What do you get when Britain’s brightest writers team up with some of the country’s greatest actors? You get a show that is one of the best, funniest and wittiest pieces of television work ever written. A show that is as relevant with audiences today as it was when it first hit TV screens, and a show that continues to be in great demand by people of all ages across the world.
The product of comedy writers Richard Curtis and Ben Elton, and featuring some of the smartest, most intelligent actors of the country, including Rowan Atkinson, Hugh Laurie, Stephen Fry, Tim McInnerny and Tony Robinson, Blackadder II is among the best comedy shows produced, period.
Blackadder II was first released by the BBC in the UK in 1986, and continues to be as fresh now as it was back then, pointing to some great writing and acting. Set during the Elizabethan era from 1558 to 1603, this particular series follows Lord Blackadder, one of the queen’s favourites, who is always trying to increase his social standing so that he may live a life of greater wealth and luxury.
Played by Rowan Atkinson – the man behind the Mr Bean fame – Lord Blackadder is cunning, crafty, cynical and devious man whose schemes to win Queenies’ favour are often derailed by his two dim-witted sidekicks. The inept, extremely dense Baldrick (played by Tony Robinson), often labelled as the stupidest man alive in the history of the world, and his slightly less inept fellow aristocrat, Lord Percy Percy, heir to the Duchy of Northumbria (portrayed by Tim McInnerny) are two of the greatest sources of inept comedy in the series.
The Blackadder series is known for its extremely sarcastic sense of humour, and there is plenty of that littered across the second series. Take, for example, a conversation where Blackadder is attempting to teach Baldrick mathematics.
“Right Baldrick, let’s try again, shall we? This is called adding,” says Edmund, as he gestures to the beans on the table. “If I have two beans, and then I add two more, what do I have?” to which Baldrick replies, “Some beans.”
Blackadder, smiling in a rather exasperated manner, tries again: “yes...and no. Let’s try again, shall we? I have two beans, then I add two more beans. What does that make?” Baldrick’s reply: A very small casserole,” to which Blackadder replies in typically deadpan fashion: “Baldrick, The ape-creatures of the Indus have mastered this.”
But Baldrick is only one of the idiotic characters that the extremely suave Blackadder has to put up with. Queen Elizabeth, played by Miranda Richardson, does have an attraction towards him, but it does not help that she has the mentality of a five-year-old, which of course she can get away with: Queenie’s favourite response to those who disagree with her consist of two rather short words: “Who’s Queen?”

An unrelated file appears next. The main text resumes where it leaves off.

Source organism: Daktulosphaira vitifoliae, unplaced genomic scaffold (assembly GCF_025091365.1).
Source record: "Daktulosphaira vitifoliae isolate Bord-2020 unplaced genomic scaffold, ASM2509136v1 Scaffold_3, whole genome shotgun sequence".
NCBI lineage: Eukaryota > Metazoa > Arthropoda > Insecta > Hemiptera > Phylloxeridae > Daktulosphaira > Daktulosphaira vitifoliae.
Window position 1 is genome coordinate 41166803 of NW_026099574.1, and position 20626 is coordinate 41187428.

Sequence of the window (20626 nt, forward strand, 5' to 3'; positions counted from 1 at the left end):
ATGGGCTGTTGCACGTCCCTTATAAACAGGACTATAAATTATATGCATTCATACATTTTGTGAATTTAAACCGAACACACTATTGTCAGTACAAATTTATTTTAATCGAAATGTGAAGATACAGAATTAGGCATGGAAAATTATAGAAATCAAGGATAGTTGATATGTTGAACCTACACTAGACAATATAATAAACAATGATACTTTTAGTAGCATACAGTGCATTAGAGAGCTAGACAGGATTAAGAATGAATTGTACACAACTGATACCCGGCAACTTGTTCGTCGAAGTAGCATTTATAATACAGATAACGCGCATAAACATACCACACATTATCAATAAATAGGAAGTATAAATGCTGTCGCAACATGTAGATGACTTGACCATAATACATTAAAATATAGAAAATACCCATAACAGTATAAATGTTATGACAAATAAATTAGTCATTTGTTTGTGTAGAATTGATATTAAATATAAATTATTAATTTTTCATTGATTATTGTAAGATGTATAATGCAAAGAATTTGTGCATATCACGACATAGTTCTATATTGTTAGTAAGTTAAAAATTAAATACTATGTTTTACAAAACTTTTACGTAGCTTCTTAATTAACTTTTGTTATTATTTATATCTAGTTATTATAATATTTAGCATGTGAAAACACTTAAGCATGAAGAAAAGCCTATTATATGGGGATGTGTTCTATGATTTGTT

The best example of this would be a story the queen is being told by her Lord Chamberlain Melchett, who is played by the legendary Stephen Fry. It goes something like this: “Grey, I suspect Majesty,” says Melchett, to which the queen replies, “I think you’ll find it was orange Lord Melchett.” “Grey is more usual mam,” he responds, only for Queenie to say, “Who’s queen?” to which Melchett has no option but to reply, “As you say Majesty, there were these magnificent orange elephants which were coming.”
But that is only the surface of Queenie’s childish malice. One episode sees Blackadder about to get married, and when he asks for the queen’s blessing, she has but one simple request: “Just tell me one thing. Is her nose as pretty as mine?” with Blackadder responding in the negative, to which she says, “h good, because otherwise I would have cut it off. And then you would have to marry someone without a nose and that wouldn’t be very nice, would it? Imagine the mess when she’s got a cold! Yuck!”
It is into this odd world of whimsy and weirdness, that provides an amazing window into the manner in which inept aristocrats ruled over the peasantry that Blackadder seems to showcase in a brilliantly funny manner, and for that reason and so many more, this series is a classic that is simply worth watching.
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The Short and Skinny
Name: Blackadder II
Produced by: BBC
Number of episodes: 6
Runtime: 30 minutes per episode
What’s it about: From this hilarious take on Elizabethan England comes one of the finest, funniest shows to ever hit TV screens. It may have been made over 20 years ago, but Blackadder is by far among the finest TV shows you will ever watch
Where to watch: Netflix, YouTube (official BBC channel), BBC iPlayer, Amazon, iTunes, various
IMDB Rating: 8.6/10